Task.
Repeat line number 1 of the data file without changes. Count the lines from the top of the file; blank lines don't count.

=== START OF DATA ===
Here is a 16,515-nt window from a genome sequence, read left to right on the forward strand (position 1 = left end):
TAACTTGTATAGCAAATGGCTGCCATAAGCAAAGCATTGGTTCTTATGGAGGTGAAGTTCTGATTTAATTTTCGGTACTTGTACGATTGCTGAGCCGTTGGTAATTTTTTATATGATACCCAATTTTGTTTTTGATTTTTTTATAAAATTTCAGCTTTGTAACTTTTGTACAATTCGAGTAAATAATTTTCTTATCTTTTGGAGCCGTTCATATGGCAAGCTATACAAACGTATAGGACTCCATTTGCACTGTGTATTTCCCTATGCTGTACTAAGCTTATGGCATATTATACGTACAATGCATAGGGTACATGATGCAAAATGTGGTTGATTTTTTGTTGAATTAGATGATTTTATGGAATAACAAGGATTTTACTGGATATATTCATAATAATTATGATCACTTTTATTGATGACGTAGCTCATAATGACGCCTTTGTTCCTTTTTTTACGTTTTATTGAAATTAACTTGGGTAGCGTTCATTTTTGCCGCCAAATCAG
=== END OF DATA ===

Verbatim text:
Here is a 16,515-nt window from a genome sequence, read left to right on the forward strand (position 1 = left end):